Dive in! …to get started using the ciscosparkapi package:

Make sure that you have:

Get your Spark Access Token

To interact with the Cisco Spark APIs, you must have a Spark Access Token. A Spark Access Token is how the Spark APIs validate access and identify the requesting user.

To get your personal access token:

  1. Login to developer.ciscospark.com
  2. Click on your avatar in the upper right hand corner
  3. Click ‘Copy’ to copy your access token to your clipboard

Use your Spark Access Token

As a best practice, you can store your Spark access token ‘credential’ as an environment variable in your development or production environment. By default, ciscosparkapi will look for a SPARK_ACCESS_TOKEN environment variable when creating new connection objects.

There are many places and diverse ways that you can set an environment variable, which can include:

  • A setting within your development IDE
  • A setting in your container / PaaS service
  • A statement in a shell script that configures and launches your app

It can be as simple as setting it in your CLI before running your script…

$ SPARK_ACCESS_TOKEN=your_access_token_here
$ python myscript.py

…or putting your credentials in a shell script that you source when your shell starts up or before your run a script:

$ cat mycredentials.sh
export SPARK_ACCESS_TOKEN=your_access_token_here
$ source mycredentials.sh
$ python myscript.py

However you choose to set it, if you have your access token stored in a SPARK_ACCESS_TOKEN environment variable when using ciscosparkapi, you are good to go. ciscosparkapi will pull and use this access token, by default, when creating new CiscoSparkAPI objects.

If you don’t want to set your access token as an environment variable, or perhaps your application will acquire access tokens via some other means, you can manually provide your access token when creating a CiscoSparkAPI object.

Create a CiscoSparkAPI “Connection Object”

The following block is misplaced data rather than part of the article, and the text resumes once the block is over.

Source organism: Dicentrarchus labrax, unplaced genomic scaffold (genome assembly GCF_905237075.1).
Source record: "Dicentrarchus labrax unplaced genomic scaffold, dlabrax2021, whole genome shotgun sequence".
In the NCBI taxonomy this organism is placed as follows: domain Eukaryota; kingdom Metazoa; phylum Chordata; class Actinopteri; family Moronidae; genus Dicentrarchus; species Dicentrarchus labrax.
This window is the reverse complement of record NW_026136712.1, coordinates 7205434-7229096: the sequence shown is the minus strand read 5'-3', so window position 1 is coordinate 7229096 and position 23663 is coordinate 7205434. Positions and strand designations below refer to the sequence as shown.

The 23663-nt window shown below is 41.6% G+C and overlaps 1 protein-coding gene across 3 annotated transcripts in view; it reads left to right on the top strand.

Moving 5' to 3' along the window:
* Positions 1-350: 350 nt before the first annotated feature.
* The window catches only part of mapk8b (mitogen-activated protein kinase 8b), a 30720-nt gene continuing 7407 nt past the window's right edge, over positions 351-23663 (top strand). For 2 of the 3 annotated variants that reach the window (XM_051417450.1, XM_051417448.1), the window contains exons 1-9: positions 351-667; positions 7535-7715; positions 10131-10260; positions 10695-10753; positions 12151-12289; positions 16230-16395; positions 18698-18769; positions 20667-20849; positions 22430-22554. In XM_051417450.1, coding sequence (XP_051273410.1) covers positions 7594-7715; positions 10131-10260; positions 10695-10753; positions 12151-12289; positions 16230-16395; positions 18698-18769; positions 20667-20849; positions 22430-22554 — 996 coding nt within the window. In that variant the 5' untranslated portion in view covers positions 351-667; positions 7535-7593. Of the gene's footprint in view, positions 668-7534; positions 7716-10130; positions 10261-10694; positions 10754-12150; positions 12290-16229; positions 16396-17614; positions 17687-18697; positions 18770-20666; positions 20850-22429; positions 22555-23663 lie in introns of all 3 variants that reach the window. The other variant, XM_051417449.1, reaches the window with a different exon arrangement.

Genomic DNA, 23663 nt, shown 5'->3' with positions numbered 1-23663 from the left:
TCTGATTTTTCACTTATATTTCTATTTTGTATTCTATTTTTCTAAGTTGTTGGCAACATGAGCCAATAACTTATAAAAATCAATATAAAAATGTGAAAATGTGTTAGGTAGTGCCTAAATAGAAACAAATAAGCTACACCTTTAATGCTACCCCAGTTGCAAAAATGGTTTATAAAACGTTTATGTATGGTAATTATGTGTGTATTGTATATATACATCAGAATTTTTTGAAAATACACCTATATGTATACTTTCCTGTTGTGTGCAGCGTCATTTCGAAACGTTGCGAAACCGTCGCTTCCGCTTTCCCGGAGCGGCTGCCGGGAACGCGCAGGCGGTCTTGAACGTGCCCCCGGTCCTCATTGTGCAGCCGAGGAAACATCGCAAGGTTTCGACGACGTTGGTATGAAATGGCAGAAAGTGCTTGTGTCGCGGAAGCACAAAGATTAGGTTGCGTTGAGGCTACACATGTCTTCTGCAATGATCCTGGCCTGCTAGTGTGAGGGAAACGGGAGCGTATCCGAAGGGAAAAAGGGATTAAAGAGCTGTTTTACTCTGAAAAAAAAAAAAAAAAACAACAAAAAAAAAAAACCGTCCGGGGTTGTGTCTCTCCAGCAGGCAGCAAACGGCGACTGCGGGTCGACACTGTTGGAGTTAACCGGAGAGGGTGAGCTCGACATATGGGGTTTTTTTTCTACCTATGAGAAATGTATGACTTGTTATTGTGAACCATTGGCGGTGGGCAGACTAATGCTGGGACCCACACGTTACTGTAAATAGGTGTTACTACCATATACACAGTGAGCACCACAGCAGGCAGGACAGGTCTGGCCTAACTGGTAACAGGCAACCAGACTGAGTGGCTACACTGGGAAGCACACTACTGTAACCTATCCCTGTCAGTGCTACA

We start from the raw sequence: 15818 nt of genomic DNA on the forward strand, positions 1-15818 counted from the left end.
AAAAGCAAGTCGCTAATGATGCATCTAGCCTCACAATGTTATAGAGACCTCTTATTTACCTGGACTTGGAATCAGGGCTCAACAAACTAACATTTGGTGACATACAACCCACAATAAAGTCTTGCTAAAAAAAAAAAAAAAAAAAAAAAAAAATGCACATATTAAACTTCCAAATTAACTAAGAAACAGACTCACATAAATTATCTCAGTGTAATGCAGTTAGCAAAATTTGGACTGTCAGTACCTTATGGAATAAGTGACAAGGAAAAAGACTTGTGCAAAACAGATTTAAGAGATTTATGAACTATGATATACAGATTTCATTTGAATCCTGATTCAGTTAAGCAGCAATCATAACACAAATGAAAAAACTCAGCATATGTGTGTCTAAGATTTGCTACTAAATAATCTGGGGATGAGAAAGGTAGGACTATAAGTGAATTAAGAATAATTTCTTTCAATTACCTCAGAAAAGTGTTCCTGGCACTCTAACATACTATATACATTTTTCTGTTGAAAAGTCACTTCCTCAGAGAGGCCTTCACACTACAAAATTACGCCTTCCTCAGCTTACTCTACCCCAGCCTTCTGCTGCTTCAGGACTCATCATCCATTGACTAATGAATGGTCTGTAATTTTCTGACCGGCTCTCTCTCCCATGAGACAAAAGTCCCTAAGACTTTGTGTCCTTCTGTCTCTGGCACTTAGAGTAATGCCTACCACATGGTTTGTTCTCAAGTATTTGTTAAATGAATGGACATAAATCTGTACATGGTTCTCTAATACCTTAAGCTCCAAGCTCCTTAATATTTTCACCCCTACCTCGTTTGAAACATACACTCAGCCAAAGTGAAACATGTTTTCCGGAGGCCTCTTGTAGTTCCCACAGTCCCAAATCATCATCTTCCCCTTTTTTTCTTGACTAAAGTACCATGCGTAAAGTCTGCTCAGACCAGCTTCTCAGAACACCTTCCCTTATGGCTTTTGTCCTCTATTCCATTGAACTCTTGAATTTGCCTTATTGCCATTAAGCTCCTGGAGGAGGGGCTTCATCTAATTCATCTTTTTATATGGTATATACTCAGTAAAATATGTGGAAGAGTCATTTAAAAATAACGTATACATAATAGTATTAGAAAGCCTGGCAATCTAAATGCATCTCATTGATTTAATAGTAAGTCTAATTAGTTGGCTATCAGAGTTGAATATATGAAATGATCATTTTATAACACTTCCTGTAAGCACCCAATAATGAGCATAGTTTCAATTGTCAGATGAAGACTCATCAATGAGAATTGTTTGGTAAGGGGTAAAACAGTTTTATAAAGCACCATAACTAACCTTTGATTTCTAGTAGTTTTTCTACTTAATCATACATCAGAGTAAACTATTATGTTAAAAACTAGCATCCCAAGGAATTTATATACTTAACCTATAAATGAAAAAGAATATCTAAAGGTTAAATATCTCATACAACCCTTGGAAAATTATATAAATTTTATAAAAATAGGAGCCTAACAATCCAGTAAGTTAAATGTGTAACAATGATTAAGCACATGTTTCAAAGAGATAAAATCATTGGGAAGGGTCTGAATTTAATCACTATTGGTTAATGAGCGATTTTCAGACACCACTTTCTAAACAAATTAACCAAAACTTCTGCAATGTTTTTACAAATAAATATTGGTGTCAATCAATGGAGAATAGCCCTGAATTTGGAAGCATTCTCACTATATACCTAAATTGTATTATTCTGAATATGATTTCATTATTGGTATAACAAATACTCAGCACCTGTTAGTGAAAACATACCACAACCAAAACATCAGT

To make interacting with the Cisco Spark APIs as simple and intuitive as possible, all of the APIs have ‘wrapped’ underneath a single interface. To get started, import the CiscoSparkAPI class and create an API “connection object”.

>>> from ciscosparkapi import CiscoSparkAPI
>>> api = CiscoSparkAPI()

As discussed above (Use your Spark Access Token), ciscosparkapi defaults to pulling your Spark access token from a SPARK_ACCESS_TOKEN environment variable. If you do not have this environment variable set and you try to create a new CiscoSparkAPI object without providing a Spark access token, a ciscosparkapiException will be raised.

>>> from ciscosparkapi import CiscoSparkAPI
>>> api = CiscoSparkAPI()
Traceback (most recent call last):
  File "<stdin>", line 1, in <module>
  File "ciscosparkapi/__init__.py", line 114, in __init__
    raise ciscosparkapiException(error_message)
ciscosparkapiException: You must provide an Spark access token to interact
with the Cisco Spark APIs, either via a SPARK_ACCESS_TOKEN environment
variable or via the access_token argument.

Use the access_token argument to manually provide your access token, when creating a new CiscoSparkAPI connection object.

>>> from ciscosparkapi import CiscoSparkAPI
>>> api = CiscoSparkAPI(access_token='lkj345w...')

Note that this can be very useful if you are reading in access token(s) from a file or database and/or when you want to create more than one connection object.

>>> from ciscosparkapi import CiscoSparkAPI
>>> chris_at = 'lkj345w...'
>>> veronica_at = 'kl45kln...'
>>> chris_api = CiscoSparkAPI(access_token=chris_at)
>>> veronica_api = CiscoSparkAPI(access_token=veronica_at)

Making API Calls

Now that you have created a CiscoSparkAPI “connection object,” you are ready to start making API calls.

>>> api.people.me()
Person({"displayName": "Chris Lunsford", "firstName": "Chris", "created": "2012-06-15T20:36:48.914Z", "lastName": "Lunsford", "emails": ["chrlunsf@cisco.com"], "avatar": "https://1efa7a94ed216783e352-c62266528714497a17239ececf39e9e2.ssl.cf1.rackcdn.com/V1~ba1ecf557a7e0b7cc3081998df965aad~7-HrvYOJSQ6eJgWJuFVbzg==~1600", "id": "Y2lzY29zcGFyazovL3VzL1BFT1BMRS9mZjhlZTZmYi1hZmVmLTRhNGQtOTJiMS1kNmIyMTZiNTg5NDk"})